Lesson Objectives:- Ecological succession
- Fire climax ecosystems
- LTER sites
- Resilience and feedback loops
After a disturbance like a fire or volcano, new plants grow from the soil, new trees sprout, and eventually a new forest replaces the old. This process is called ecological succession: Ecological Succession is the process of transition from one biotic community to another.
There are 2 stages to ecological succession. Primary succession occurs right after the event (volcanic eruption, fire or other) where one biotic community invades the area and starts growing. With an empty environment like bare rock, not much life can be supported initially. However, mosses can develop in this area. As moss grows, soil accumulates. As soil accumulates, plants can grow. Eventually, bigger shrubs and trees can develop.
Secondary succession begins after soil has taken root. In this stage, plants, animals and human beings move into the area.
Fire climax ecosystems are ecosystems that depend upon the recurrence of fire to maintain their existence. Fire is often started by lightning and acts as a natural abiotic factor to preserve the balance in ecosystems. Fire can help release nutrients from dead organic matter. Some plant species like lodgepole pine will not release seeds until scorched by fire.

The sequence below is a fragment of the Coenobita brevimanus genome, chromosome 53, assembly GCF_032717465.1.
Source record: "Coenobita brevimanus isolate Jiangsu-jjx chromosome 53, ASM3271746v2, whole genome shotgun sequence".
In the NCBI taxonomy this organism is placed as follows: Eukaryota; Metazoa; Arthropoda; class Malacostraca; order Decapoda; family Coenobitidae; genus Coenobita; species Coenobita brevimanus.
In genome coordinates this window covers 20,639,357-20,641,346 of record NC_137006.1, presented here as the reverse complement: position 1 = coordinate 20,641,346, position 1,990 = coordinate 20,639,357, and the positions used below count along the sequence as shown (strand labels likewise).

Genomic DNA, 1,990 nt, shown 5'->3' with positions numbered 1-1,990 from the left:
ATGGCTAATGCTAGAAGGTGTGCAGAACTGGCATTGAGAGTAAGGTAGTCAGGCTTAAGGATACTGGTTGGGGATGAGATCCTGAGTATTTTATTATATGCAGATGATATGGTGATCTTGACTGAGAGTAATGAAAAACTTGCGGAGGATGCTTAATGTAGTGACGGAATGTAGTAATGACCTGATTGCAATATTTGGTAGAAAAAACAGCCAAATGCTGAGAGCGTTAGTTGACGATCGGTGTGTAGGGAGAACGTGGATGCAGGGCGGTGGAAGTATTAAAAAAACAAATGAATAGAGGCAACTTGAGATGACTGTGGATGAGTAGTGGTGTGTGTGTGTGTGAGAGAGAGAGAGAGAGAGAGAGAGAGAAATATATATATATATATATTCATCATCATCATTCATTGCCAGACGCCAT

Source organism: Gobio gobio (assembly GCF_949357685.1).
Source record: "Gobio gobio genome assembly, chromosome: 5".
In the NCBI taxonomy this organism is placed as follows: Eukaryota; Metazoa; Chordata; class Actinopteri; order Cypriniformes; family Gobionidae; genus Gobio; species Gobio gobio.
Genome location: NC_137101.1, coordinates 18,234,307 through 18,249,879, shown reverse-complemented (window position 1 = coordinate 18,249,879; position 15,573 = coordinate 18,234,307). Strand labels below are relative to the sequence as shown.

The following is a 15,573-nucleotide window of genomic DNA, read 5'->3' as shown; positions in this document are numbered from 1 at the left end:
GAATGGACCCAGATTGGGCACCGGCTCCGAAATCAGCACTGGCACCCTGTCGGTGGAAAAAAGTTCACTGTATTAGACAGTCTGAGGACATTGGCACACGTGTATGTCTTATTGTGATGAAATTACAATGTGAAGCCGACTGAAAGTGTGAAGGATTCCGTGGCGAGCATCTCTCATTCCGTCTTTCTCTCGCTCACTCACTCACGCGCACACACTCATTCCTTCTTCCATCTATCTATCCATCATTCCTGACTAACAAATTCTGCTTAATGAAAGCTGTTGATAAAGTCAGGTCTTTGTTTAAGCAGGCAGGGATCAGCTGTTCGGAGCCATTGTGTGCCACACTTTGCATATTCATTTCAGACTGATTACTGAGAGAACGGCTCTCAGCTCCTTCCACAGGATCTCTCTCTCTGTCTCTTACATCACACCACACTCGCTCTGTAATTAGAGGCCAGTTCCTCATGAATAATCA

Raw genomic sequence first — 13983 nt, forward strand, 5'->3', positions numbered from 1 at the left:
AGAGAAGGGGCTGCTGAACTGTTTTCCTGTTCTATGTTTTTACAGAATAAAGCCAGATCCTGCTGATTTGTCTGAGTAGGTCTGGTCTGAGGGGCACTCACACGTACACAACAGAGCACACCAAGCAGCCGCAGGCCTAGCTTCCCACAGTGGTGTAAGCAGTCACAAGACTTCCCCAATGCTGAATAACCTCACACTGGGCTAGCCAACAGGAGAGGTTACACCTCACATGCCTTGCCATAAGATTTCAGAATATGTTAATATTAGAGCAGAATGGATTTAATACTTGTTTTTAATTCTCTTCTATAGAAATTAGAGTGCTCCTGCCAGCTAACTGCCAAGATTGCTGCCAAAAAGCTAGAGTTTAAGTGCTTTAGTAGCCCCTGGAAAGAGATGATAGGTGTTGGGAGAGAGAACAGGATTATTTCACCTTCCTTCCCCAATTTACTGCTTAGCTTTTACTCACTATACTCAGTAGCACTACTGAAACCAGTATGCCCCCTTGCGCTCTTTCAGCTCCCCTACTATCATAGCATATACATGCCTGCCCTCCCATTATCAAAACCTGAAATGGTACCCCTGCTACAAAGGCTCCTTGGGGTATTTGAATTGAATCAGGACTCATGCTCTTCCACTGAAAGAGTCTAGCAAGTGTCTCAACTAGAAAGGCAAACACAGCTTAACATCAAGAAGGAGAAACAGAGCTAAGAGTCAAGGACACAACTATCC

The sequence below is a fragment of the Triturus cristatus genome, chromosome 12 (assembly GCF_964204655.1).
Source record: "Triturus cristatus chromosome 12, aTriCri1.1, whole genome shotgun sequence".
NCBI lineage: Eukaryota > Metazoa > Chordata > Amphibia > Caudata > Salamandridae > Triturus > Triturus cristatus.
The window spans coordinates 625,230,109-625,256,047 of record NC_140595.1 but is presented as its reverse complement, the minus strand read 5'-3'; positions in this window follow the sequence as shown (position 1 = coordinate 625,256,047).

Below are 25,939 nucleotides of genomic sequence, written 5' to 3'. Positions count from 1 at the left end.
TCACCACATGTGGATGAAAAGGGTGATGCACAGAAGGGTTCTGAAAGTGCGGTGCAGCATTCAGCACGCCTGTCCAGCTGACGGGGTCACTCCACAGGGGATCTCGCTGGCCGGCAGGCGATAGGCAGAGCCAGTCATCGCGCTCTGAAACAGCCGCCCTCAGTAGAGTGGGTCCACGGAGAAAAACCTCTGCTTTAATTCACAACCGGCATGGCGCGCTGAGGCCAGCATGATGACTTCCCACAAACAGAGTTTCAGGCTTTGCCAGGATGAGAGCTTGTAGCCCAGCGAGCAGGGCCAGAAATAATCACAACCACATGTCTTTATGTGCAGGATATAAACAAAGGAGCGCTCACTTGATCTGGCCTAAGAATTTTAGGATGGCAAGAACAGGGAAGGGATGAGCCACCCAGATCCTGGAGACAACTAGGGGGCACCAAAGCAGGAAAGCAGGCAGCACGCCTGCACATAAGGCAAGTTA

In 1980, crown fires occurred in Yellowstone because the area was too dry, even though there was not a lot of deadwood. Crown fires, while scary at the time, helped to clear out sickly trees and debris, release nutrients, and provide a fresh start to the ecosystem. Burned areas turned into productive meadows. Periodic crown fires thus create a series of meadows and forests at different levels of succession with a variety of habitats.
Long Term Ecological Research (LTER) consists of 26 sites to study different ecosystems in the world. The studies conducted at these sites help in understanding climate change, land-use change, and invasive species, to provide insight and ways to prepare for changes in systems.
Resilience is the ability of an ecosystem to return to normal functioning after a disturbance such as a fire or flood. Fires appear to be very destructive, but can also release nutrients and improve the entire landscape through new growth.
Feedback loops involve the process of either amplifying (positive loops) or dampening (negative loops) the behavior of a system. For example, predator-prey cycles function as negative feedback loops that keep both populations from exploding. If you removed the predator, this could result in a positive feedback loop for the prey with too much prey overgrazing and destroying their own food supply.